We expect that the most diverse reference panel algorithm can work effectively either on a limited region of the genome or on whole chromosomes, provided the phylogenetic tree based on existing data reasonably captures the ancestral relatedness of the haplotypes in the study sample. This is possible only if the ancestral relatedness can be described well as a tree, a condition that depends on the population-genetic history of the sample and the size of the region of interest. When focusing on a single genomic region, relevant parts of its ancestral process can be approximated as a tree due to limited recombination events. This single tree can be estimated by a subset of genotyped markers, and thus our method can provide useful information for reference panel selection. On the other hand, many uncorrelated trees can be formed to represent the ancestral processes of a large region such as the entire genome. Hence, an approximation with a single tree might not capture many features of the data. In such a scenario, it is less likely that our method will produce a better reference panel than a random sample.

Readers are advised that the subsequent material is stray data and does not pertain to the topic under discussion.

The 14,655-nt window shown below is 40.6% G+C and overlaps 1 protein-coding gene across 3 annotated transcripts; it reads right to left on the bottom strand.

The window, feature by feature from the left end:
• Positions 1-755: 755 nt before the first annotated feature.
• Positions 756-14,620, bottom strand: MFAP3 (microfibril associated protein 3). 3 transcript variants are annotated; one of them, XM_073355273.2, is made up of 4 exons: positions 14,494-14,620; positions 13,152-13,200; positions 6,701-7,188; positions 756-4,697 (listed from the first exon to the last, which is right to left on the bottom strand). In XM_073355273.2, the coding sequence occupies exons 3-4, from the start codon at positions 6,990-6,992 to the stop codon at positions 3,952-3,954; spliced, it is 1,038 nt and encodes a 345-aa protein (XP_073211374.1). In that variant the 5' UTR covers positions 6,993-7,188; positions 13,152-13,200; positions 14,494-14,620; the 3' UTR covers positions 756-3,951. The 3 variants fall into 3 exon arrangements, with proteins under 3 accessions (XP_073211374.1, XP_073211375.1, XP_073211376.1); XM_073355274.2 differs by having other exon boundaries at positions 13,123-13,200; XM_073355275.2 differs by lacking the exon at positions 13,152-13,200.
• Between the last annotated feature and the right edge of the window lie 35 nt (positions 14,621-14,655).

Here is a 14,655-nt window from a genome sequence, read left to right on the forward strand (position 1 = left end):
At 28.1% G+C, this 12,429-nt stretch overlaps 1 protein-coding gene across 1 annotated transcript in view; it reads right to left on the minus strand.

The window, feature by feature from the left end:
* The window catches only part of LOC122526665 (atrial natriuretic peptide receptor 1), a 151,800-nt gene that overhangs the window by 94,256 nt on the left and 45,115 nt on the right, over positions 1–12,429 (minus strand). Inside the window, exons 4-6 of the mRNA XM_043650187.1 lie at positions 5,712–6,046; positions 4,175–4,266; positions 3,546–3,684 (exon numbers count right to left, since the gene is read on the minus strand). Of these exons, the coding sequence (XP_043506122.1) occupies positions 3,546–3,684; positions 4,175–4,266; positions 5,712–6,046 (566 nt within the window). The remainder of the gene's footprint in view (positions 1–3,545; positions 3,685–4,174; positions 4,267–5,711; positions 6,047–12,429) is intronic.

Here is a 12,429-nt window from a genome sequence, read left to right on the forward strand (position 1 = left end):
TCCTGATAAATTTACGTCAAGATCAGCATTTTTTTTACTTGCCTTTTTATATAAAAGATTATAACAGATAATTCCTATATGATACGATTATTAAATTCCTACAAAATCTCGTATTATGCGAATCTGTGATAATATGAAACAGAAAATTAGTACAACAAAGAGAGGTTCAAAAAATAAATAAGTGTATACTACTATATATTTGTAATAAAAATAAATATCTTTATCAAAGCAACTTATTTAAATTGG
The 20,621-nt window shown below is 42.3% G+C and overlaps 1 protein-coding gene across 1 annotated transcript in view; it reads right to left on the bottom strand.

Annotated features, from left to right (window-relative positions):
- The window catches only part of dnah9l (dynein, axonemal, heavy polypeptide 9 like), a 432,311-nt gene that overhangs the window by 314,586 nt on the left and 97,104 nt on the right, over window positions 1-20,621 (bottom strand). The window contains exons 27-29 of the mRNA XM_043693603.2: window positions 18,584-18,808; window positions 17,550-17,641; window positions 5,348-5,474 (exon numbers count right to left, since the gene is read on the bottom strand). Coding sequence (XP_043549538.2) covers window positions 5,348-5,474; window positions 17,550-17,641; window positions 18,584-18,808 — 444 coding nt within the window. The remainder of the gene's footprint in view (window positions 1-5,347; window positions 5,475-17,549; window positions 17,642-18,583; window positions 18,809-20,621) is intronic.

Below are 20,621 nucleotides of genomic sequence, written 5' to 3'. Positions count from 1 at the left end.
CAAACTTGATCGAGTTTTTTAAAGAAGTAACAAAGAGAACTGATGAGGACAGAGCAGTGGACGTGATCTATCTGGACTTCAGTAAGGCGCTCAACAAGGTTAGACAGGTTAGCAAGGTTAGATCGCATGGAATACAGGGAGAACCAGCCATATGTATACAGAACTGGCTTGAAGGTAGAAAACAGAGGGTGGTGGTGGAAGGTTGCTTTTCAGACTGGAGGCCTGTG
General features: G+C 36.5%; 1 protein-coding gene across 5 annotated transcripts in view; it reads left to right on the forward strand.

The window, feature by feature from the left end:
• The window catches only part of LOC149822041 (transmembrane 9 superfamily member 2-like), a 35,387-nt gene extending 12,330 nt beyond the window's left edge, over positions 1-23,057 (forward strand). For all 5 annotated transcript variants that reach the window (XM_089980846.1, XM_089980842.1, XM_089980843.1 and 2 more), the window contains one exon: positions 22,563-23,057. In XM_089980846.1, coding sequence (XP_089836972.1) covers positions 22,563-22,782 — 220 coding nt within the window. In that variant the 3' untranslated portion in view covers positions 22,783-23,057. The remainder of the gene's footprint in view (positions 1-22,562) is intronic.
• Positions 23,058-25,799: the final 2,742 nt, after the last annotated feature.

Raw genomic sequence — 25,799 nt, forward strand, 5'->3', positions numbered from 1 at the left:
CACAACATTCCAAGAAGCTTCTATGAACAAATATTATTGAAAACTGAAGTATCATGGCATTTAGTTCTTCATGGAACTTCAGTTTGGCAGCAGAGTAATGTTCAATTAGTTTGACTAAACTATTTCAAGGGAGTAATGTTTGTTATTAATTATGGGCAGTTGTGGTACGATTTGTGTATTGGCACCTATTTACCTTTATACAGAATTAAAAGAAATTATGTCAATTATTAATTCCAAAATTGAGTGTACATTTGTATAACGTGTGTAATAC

In a structured population, the underlying population structure generates a correlation of ancestries across the entire genome. The resulting clades can be approximated by the tree-building algorithm, and this tree can help in selecting a more diverse reference panel. It is encouraging that in a sample of five European subpopulations, the population structure was sufficient for the most diverse reference panel selected based on the entire chromosome 20 to outperform the randomly selected reference panels. Hence, relatively subtle population structure, such as that found in samples from geographically proximate European countries, is sufficient to create similarities in the underlying ancestral processes that can be captured by the tree-building algorithm and can result in improved reference panel selection. If subpopulations contribute different sample sizes, we expect that our algorithm will usually ensure that at least one haplotype from every subpopulation is included in the reference panel. As the algorithm collects the more diverse haplotypes, it may oversample subpopulations with a small contribution to the overall sample. This will ensure that for each subpopulation, enough haplotypes are in the template for reasonably precise imputation.